- 6. Danger In Havana – Episode 06
- 7. Danger In Havana – Episode 07
- 8. Danger In Havana – Episode 08
- 9. Danger In Havana – Episode 09
- 10. Danger In Havana – Episode 10
- 11. Danger In Havana – Episode 11
- 12. Danger In Havana – Episode 12
MARK GREENSTREET’S chin was set in a determined line. Bryony noticed he didn’t smile much, but focused on every word she said.
He was a listener.
“Then we need to do something about it, don’t we?” he said. “The first twenty-four hours of a disappearance are the most important in determining whether someone will be found. I’ll get myself a bit of breakfast, and you can give me some background.
“I want to know everything about your daughter, exactly where you were when you last saw her and anything strange or untoward that has happened to you since
you arrived here. Then we can go out and start looking.”
While he made his way through an impossibly large plate of bacon, eggs and toast, Bryony couldn’t help comparing and contrasting him to Warren.
Mark Greenstreet couldn’t have been more his opposite – tall, broad and formal, wearing shirt and trousers, even while on holiday.
Once he wiped his mouth with his serviette and polished off a third cup of coffee, he stood up briskly.
“Right, we’d better get going then.”
“But this is your holiday, I can’t impose in that way. It’s so wonderful of you to offer to help, but shouldn’t you be out sightseeing?”
He gave her a hollow laugh and told her briefly why he was here on his own. About his rift with his wife Pippa and how his hope they might put things back together looked now like a false hope.
Then he chuckled as he told her how bored he’d been.
“I have a very short attention span on holiday. I go crazy with nothing to do. It makes me feel useless. If I can be of some use to you then I’ll have justified all this lazing about doing nothing.” He rubbed his chin.
“One of the reasons I came to Cuba is that I wanted to brush up on my Spanish. When I was a student I ran a couple of holiday camps in South America for disabled kids. I learned a lot of Spanish there and I’ve always tried to keep it up. Maybe I can go with you and question some of the people at the restaurant. If we go there at lunchtime today, we might find diners who were there when Anna disappeared.”
For the first time since Anna had gone, Bryony felt the weight on her shoulders to be slightly lighter than before. Mark Greenstreet was such a decisive man, so sure of himself.
When she got back to her room, her hotel phone was ringing. She ran to pick it up.
“Hi, I’m so glad I caught you.”
It was Paul, Warren’s brother. Bryony lay on the bed. It was good to hear a familiar voice.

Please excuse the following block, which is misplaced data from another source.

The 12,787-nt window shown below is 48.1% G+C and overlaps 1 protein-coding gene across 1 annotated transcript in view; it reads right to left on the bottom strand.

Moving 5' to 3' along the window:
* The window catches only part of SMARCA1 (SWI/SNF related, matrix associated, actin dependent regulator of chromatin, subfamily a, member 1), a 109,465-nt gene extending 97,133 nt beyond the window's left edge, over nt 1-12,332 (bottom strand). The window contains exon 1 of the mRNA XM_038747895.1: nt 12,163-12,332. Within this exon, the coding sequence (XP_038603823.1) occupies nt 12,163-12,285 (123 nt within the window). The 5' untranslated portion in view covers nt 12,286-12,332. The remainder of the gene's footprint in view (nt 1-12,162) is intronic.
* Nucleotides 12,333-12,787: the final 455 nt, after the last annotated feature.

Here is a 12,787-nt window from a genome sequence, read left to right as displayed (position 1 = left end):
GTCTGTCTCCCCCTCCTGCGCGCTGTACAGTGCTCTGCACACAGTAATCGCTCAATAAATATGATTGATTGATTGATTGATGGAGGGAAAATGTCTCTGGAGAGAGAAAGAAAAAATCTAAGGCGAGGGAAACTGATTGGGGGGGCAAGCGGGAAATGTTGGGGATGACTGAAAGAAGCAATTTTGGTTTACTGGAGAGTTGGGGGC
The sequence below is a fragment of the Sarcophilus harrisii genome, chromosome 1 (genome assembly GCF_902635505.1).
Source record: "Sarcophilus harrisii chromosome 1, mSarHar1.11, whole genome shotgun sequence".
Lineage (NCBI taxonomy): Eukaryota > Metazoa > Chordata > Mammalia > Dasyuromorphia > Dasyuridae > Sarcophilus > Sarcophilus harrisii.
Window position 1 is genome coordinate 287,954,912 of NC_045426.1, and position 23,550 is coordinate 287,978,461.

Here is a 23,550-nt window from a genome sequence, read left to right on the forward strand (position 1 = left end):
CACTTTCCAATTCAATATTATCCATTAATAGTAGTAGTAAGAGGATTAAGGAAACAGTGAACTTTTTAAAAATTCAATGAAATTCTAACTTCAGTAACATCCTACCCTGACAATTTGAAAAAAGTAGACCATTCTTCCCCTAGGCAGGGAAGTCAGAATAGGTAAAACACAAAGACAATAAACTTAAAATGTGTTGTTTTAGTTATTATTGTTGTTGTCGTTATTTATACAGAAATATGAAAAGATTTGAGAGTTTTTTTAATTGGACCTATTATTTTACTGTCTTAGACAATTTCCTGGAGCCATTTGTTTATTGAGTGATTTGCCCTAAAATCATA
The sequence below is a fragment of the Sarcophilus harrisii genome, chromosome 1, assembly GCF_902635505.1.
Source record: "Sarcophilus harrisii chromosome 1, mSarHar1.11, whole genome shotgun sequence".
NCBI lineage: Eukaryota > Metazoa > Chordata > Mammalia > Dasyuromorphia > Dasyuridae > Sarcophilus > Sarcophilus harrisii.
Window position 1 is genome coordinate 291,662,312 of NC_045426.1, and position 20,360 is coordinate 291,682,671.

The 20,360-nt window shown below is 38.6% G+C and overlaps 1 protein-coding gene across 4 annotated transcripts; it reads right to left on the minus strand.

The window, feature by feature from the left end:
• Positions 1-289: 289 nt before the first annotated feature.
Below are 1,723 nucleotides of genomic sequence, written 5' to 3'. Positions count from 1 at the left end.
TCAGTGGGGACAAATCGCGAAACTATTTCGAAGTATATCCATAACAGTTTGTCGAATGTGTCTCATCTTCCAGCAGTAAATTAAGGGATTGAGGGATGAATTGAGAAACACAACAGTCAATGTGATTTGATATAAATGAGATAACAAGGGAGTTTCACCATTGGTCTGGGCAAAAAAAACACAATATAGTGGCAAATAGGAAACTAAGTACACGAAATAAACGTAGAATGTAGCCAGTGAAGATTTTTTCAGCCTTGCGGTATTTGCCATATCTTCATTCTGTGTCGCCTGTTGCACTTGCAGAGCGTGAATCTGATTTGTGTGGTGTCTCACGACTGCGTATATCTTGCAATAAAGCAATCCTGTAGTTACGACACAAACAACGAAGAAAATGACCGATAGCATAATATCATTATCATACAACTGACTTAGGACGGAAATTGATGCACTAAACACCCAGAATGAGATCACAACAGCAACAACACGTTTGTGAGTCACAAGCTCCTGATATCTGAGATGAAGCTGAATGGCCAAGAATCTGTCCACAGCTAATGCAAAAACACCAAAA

She’d tried to get hold of Paul as soon as Anna disappeared but he was away working on a building site. Owning his own successful building company, he spent a lot of time travelling round England.
“This stuff with Anna sounds awful – is there anything I can do?”
Paul was always helpful, he’d been a rock and a comfort through her dark times.
It helped that he didn’t look at all like Warren, although they were brothers. Paul was the sporty outdoors type whereas Warren had always had his head buried over a laptop.
“You could do something for me,” she said. “I can’t get a phone signal and the internet connection over here is hopeless, you can hardly ever get it and when you do it’s as slow as a snail.
“Could you possibly go on to Anna’s Facebook and Twitter accounts and see what activity there’s been? Whether there are any clues to where she might have gone, or who she might have gone with.”
“I’d need her passwords and e-mail account details. Isn’t that just a bit too much like snooping? If she has just maybe gone off with someone and slept on their sofa or floor, won’t she be livid at you intruding?”
“I’ve thought of all that, Paul. In fact I churned it over in my mind endlessly last night. I have to do something, though, don’t you see? If she turns up and she’s angry with me then I’ll have to live with it. I have her password details in my handbag. Let me go and get them for you.”
She retrieved the bit of paper and read him the details.
“Warren insisted she give us her passwords when we allowed her to become involved in any social networking. Being an IT geek, he knew the dangers as well as the benefits of having a virtual life. It was one of his many ways of protecting her.”
“OK, I’m happy to be of help. Look, Bryony, the job I’m working on at the moment is going fine. I’ve got a brilliant project manager who’s keeping it all on track. I could come over, I could fly there right now.”
“Absolutely not. I couldn’t pull you away from your work, I know how important it is to you. I have to sort this on my own.”
“I’m sure I’m worrying unduly. Anna’s like any teenager, she may just have gone off with some of the young Canadians at the hotel, they seem to like having fun.”
Bryony was trying to convince herself as much as her brother-in-law.
“I keep on trying to rationalise what’s happened,” she continued. “After all, she’s eighteen, she’s not a child anymore and I wonder whether I’ve just been too much for her lately, trying to be superwoman and keep it all together.
“Maybe she needed a break from me, and maybe she’ll just wander in any moment. To have you spend all that money and pull you away from your work for nothing would be ridiculous. Besides, I came over here to try to be more independent without Warren.”
“You don’t have to be.”